I gotta give you some very bad news. Once tomatoes get blight there is no treatment. Nope. Not at all. One spore, splashed onto the plant via water will be the end of that plant...doubt any other tomato plants will not get the same fungus. It is so sad. The only fungus that is treatable after infection is powdery mildew. I've learned a while back the hard way losing 75 feet of healthy, vigorous, 4' tall, tomato plants laden with tomatoes. One day I found a few blackened, shriveled leaves. 3 days later every single plant was dead. I had collected all the tomatoes I could that first day but every single tomato blackened.
The only treatment is fungicide before the plant is infected. Fungicide is analogous to a raincoat protecting the plant from blight, fungal spores splashed up off the soil onto the plant when it rains or with overhead watering. Once a plant is infected it is systemic and there is nothing you can do.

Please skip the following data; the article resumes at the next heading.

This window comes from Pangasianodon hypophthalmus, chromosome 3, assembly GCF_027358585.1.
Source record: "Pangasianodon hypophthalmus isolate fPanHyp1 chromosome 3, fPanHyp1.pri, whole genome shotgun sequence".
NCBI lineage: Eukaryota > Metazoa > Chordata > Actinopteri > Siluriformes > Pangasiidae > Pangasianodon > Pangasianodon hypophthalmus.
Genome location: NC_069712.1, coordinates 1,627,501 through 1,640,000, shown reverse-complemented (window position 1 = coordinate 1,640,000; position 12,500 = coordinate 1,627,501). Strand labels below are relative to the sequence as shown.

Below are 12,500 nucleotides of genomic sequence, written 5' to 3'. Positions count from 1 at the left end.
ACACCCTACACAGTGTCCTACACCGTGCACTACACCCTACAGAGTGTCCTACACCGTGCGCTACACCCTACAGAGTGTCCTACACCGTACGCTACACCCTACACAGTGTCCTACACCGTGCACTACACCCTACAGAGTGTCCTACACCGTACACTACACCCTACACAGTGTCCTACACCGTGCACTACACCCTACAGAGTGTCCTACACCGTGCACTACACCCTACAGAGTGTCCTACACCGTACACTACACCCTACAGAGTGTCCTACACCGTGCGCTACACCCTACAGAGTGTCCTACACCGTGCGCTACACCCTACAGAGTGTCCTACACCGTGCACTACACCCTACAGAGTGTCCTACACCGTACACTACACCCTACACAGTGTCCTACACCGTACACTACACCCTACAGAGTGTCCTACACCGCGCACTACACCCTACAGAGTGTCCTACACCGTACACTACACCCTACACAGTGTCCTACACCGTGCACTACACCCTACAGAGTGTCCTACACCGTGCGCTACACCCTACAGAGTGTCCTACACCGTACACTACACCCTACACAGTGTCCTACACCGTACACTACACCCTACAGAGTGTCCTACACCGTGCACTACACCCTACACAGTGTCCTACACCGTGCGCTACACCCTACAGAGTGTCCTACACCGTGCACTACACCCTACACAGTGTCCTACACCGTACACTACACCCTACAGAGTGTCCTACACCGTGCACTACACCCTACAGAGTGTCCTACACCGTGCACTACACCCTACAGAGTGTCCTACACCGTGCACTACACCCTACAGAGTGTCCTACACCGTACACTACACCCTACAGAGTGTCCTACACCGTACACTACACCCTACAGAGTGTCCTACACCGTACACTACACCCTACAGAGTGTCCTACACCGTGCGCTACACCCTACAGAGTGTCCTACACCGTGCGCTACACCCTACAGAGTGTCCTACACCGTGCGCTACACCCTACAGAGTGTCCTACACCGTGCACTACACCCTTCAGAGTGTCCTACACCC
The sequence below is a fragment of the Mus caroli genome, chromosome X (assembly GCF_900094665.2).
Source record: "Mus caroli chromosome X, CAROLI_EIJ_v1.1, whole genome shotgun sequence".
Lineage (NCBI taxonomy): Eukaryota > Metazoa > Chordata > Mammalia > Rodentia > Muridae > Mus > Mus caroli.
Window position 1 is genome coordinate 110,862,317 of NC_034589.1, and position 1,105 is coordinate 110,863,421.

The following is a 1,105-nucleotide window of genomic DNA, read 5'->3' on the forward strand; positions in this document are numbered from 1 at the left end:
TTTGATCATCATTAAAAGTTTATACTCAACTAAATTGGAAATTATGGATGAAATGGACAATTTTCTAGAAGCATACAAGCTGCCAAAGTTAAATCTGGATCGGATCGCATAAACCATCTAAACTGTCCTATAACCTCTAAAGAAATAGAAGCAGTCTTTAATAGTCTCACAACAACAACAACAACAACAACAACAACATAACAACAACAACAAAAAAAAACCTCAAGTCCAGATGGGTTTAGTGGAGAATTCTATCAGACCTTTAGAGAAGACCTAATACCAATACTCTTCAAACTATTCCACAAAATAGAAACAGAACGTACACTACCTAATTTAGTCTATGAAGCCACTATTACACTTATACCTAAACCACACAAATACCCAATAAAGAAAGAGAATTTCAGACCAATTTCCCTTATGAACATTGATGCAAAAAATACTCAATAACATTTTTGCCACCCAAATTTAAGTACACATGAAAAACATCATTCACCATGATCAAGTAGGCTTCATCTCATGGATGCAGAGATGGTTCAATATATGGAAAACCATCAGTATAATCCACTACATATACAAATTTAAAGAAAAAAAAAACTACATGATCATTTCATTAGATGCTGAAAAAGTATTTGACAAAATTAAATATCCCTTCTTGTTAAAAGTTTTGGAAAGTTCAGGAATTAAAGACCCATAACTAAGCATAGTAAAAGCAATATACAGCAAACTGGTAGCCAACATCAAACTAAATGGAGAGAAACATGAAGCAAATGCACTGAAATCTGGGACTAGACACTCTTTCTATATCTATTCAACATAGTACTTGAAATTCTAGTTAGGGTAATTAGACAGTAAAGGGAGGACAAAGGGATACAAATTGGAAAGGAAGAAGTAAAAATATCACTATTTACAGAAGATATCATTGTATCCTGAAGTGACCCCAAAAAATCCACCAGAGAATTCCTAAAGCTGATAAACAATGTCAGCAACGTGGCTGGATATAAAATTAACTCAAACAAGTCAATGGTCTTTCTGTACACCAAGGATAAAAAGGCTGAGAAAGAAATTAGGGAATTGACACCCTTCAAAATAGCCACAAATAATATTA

So one of my projects for master gardener classes was tomatoes and blight. The best way I found was to prune up leaves from below to keep them away from the soil and make a mini hoop house. Water them by drip lines. Those spores are everywhere especially where tomatoes were grown for earlier seasons. I had a virgin garden, far from any garden and my plants were still infected.
Tough lesson to learn. Seriously, once a plant has been infected with just one spore that plant is done. There are no other treatments. Crop rotation is important, adding manures and composts are a great infection vector, you have no idea what comes with them from other gardens.
To this day, I plant my tomatoes in pots with sterilized potting soil. I drag these 5 and 10 gallon pots in doors if they are outside when it rains. In a greenhouse I only water the soil no overhead watering. Major fans blowing 24/7. I've never had another blight since.
Go ahead and try these other hummmm, recipes. Can't hurt. If your plants continue to look worse the best thing is to pull them up and put them in a burn pile after allowing them to dry under plastic. Won't prevent spreading spores but there isn't a more responsible way to dispose. Rotate your crops. No peppers, potatoes, eggplant in the same soil tomatoes were grown and vise versa for at least 2 years. Even if there was no sign or problems with blight. Other vegetables as well, rotation is a hard and fast rule. I love planting in pots in sterile soil as it leaves my beds open for more plants and I can be fairly sure no blight spores will be in the potting soil. I am sorry.